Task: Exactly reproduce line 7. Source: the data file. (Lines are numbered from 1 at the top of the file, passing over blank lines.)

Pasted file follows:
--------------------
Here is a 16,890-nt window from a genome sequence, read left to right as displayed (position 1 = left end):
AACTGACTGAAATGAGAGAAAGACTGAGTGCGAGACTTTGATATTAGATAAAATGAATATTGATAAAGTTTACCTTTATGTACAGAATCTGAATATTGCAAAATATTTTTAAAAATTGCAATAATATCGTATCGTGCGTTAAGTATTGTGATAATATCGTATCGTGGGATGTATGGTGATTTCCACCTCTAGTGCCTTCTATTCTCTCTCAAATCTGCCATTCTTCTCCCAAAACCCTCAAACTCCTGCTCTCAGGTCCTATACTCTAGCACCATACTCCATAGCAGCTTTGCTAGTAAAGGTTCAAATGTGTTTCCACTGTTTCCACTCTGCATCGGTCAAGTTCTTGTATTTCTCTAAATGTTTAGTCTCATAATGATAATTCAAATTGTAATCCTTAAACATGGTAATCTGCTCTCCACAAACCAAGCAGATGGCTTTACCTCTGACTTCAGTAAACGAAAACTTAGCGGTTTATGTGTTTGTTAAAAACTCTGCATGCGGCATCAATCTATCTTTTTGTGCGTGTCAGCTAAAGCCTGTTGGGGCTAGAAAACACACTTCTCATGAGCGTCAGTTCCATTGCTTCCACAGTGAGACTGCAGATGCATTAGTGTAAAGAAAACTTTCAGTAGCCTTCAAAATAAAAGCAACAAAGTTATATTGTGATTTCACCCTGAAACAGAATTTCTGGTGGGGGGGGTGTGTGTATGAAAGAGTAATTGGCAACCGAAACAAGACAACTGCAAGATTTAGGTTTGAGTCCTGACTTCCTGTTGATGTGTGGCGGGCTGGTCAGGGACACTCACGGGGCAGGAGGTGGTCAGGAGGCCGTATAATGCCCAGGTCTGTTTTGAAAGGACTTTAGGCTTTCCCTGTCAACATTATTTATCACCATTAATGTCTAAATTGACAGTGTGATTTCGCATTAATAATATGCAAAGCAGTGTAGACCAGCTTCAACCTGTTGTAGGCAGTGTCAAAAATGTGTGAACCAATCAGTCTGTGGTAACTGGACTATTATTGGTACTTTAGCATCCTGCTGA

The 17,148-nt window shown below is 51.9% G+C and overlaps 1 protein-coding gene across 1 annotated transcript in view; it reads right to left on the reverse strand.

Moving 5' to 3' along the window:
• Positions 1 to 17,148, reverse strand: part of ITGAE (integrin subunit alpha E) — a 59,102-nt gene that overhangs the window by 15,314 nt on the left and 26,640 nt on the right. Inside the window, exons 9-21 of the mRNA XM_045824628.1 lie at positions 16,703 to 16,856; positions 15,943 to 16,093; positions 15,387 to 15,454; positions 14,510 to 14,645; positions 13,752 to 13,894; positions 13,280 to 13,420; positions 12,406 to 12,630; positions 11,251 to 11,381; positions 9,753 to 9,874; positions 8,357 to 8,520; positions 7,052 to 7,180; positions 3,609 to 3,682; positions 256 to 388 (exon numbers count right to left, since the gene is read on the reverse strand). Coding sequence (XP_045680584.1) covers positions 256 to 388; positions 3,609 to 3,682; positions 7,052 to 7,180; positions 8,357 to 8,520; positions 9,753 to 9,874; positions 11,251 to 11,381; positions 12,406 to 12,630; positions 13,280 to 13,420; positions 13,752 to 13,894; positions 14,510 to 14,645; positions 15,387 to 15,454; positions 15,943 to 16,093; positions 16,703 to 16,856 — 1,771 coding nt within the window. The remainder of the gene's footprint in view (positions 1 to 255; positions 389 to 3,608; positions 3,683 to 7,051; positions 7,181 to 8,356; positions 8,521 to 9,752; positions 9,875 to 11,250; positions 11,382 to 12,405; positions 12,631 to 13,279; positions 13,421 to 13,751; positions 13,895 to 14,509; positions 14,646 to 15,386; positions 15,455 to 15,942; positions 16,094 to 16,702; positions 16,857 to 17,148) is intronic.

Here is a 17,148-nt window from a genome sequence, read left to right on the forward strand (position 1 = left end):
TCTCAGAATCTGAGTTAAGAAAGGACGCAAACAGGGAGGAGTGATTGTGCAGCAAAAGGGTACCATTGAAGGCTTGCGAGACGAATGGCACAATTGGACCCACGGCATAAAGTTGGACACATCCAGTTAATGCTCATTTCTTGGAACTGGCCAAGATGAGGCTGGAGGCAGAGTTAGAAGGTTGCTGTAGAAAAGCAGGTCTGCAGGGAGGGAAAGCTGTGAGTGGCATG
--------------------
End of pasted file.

TCTCAGAATCTGAGTTAAGAAAGGACGCAAACAGGGAGGAGTGATTGTGCAGCAAAAGGGTACCATTGAAGGCTTGCGAGACGAATGGCACAATTGGACCCACGGCATAAAGTTGGACACATCCAGTTAATGCTCATTTCTTGGAACTGGCCAAGATGAGGCTGGAGGCAGAGTTAGAAGGTTGCTGTAGAAAAGCAGGTCTGCAGGGAGGGAAAGCTGTGAGTGGCATG